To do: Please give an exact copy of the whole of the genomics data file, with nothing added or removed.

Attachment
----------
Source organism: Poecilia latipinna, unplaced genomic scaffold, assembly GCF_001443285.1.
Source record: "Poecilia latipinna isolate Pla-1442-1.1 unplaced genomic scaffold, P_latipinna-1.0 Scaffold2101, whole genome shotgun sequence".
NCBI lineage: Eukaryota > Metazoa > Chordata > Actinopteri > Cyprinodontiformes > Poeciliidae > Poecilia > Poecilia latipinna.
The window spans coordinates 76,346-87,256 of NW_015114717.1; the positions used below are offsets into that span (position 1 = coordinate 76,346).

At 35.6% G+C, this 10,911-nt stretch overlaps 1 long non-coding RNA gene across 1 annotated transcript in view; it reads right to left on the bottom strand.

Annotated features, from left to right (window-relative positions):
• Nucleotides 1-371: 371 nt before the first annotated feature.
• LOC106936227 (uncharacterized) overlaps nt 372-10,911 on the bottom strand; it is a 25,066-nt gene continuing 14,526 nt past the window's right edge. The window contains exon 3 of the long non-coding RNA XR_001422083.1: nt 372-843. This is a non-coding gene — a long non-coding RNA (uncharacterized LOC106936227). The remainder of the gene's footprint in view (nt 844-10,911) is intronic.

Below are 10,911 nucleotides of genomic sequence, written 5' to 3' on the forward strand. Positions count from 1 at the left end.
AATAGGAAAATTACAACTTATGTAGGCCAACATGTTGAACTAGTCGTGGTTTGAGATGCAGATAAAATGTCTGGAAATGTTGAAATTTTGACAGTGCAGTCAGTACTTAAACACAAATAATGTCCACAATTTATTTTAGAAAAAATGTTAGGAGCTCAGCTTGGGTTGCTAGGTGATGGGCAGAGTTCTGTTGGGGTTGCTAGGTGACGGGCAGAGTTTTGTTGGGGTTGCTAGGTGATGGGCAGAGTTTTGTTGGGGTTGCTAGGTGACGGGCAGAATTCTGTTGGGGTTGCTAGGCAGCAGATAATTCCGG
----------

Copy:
Source organism: Poecilia latipinna, unplaced genomic scaffold, assembly GCF_001443285.1.
Source record: "Poecilia latipinna isolate Pla-1442-1.1 unplaced genomic scaffold, P_latipinna-1.0 Scaffold2101, whole genome shotgun sequence".
NCBI lineage: Eukaryota > Metazoa > Chordata > Actinopteri > Cyprinodontiformes > Poeciliidae > Poecilia > Poecilia latipinna.
The window spans coordinates 76,346-87,256 of NW_015114717.1; the positions used below are offsets into that span (position 1 = coordinate 76,346).

At 35.6% G+C, this 10,911-nt stretch overlaps 1 long non-coding RNA gene across 1 annotated transcript in view; it reads right to left on the bottom strand.

Annotated features, from left to right (window-relative positions):
• Nucleotides 1-371: 371 nt before the first annotated feature.
• LOC106936227 (uncharacterized) overlaps nt 372-10,911 on the bottom strand; it is a 25,066-nt gene continuing 14,526 nt past the window's right edge. The window contains exon 3 of the long non-coding RNA XR_001422083.1: nt 372-843. This is a non-coding gene — a long non-coding RNA (uncharacterized LOC106936227). The remainder of the gene's footprint in view (nt 844-10,911) is intronic.

Below are 10,911 nucleotides of genomic sequence, written 5' to 3' on the forward strand. Positions count from 1 at the left end.
AATAGGAAAATTACAACTTATGTAGGCCAACATGTTGAACTAGTCGTGGTTTGAGATGCAGATAAAATGTCTGGAAATGTTGAAATTTTGACAGTGCAGTCAGTACTTAAACACAAATAATGTCCACAATTTATTTTAGAAAAAATGTTAGGAGCTCAGCTTGGGTTGCTAGGTGATGGGCAGAGTTCTGTTGGGGTTGCTAGGTGACGGGCAGAGTTTTGTTGGGGTTGCTAGGTGATGGGCAGAGTTTTGTTGGGGTTGCTAGGTGACGGGCAGAATTCTGTTGGGGTTGCTAGGCAGCAGATAATTCCGG